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Food & Drink

Lost Fox Finds a Home in Lowertown

As of this week, Lost Fox is open from 8 a.m. to 11 p.m. daily.

photo of the front door of lost fox, with a little blue fox jumping in the air
Lost Fox

I know we don’t do “name a more iconic duo” anymore, but hear me out: all-day coffee shop and bar-restaurant. Can you name a better pair?

That’s the duo you’ll find at the new Lost Fox which, as of this week, is up and running in Lowertown from 8 a.m. to 11 p.m. daily.

Annie Rose has worked in the restaurant industry for 25 years; her husband Michael Rose has been the coffee biz for about 12.

“In my years of being a server, which is my preferred job in a restaurant—I’ve done ’em all, and serving is my favorite to do—I like to create time and space for people,” Annie says. Reading people, figuring out what they want, what they need, whether they’re ready to order or not, when they’re ready for a refill—that’s the stuff that makes the job fun and rewarding.

But COVID changed the Roses’ relationship to the work, upending their lives and the lives of their kids with sudden and unpredictable closures. We’ve written before about the people who put the industry behind them for good after the pandemic hit, but Annie and Michael doubled down.

“I needed more knowledge about what was going on in my life, instead of just being told about it secondhand from someone else,” Annie says. With nearly 40 years of industry experience between them, they’d talked before about what it would be like to open a place of their own. “I remember going home and being like, it’s time.”

Lost Fox combines its owners respective areas of expertise: coffee shop by day, restaurant by night. The coffee shop has been up and running since early April; they got their liquor license in May; and they hired head chef Ana Contreras, whom Annie has worked with for many years, in early June.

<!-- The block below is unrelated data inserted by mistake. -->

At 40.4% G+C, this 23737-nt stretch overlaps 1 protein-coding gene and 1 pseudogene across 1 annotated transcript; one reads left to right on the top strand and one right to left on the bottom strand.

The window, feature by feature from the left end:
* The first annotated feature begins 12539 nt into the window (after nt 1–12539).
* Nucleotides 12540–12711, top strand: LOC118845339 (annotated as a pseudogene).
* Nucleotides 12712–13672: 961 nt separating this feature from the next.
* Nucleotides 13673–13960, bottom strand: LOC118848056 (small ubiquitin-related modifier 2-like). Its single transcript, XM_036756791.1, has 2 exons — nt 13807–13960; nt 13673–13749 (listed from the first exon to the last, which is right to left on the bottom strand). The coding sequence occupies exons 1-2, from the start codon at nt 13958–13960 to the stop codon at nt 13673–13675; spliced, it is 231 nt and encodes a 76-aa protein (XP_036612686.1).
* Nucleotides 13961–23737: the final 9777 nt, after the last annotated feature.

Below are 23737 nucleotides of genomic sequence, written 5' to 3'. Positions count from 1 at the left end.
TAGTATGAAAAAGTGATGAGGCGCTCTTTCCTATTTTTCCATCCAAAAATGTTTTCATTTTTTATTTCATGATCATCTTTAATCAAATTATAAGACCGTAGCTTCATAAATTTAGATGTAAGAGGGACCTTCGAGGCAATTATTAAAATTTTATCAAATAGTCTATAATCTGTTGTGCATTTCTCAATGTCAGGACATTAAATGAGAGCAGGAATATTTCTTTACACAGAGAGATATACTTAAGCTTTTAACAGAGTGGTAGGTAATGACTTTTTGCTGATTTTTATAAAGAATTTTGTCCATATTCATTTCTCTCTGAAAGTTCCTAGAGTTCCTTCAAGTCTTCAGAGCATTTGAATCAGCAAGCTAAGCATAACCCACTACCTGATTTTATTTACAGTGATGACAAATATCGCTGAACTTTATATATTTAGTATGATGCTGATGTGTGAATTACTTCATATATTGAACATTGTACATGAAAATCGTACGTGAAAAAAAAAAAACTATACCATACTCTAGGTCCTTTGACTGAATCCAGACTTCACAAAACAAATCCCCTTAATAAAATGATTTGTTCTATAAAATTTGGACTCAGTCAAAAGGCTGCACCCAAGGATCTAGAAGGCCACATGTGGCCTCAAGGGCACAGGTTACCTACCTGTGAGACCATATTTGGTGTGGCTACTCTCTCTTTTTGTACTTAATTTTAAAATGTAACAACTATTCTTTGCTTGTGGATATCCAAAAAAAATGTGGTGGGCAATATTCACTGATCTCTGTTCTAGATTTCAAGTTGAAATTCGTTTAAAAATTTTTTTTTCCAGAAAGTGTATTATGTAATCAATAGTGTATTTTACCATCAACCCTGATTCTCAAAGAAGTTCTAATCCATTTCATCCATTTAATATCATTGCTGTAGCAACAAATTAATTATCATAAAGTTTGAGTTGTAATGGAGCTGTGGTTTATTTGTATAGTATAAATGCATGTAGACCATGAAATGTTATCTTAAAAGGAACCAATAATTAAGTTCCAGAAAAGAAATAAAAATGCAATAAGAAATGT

“Every time you complete something it’s like, okay, I made it this far, now I just need to make it a few more steps. Kind of like… have you ever run a marathon?” Annie chuckles.

Just this week, Lost Fox was open for their first “full, full day,” with coffee and sandwiches in the morning (8 a.m. to 3 p.m.), a lunch/dinner menu in the afternoon and evening, (3 to 10 p.m.), and an 11 p.m. close. (There’s also happy hour from 3 to 6 p.m. daily—even on weekends—with a dollar off taps and rail and cheap wine.)

The menu is small and streamlined for now, with a burger, chicken wings, a chicken sandwich, and snacks like kimchi chorizo queso fries and esquite corn fritters. Generally speaking, Annie says they’re trying to keep their prices on the lower side for Lowertown—breakfast and lunch sandwiches are between $8.50 and $11.50—asking, about every price point, “If I went out, would I be OK with this?”

The cafe is open and airy; its beautiful brick walls are decorated with textiles from local artist Amber Jensen. They’ll work with rotating artists every few months, and as they hire more help in the kitchen—it’s a marathon, remember?—they’ll expand the menu, with a focus on adding more vegetarian options.

Annie and Michael both love Lowertown, but few restaurants and cafes in the area are open every day, and fewer still are open as early as Lost Fox. “It’s really important for us to be there for the neighborhood,” Rose says. “There’s a lot of places in Lowertown, and a lot of places just in general, that aren’t open every day.

“I really love and appreciate the people who live in Lowertown,” she continues, “so staying with them, and being a part of the community was really cool.”

Lost Fox
213 Fourth St. E., St. Paul
8 a.m. – 11 p.m. daily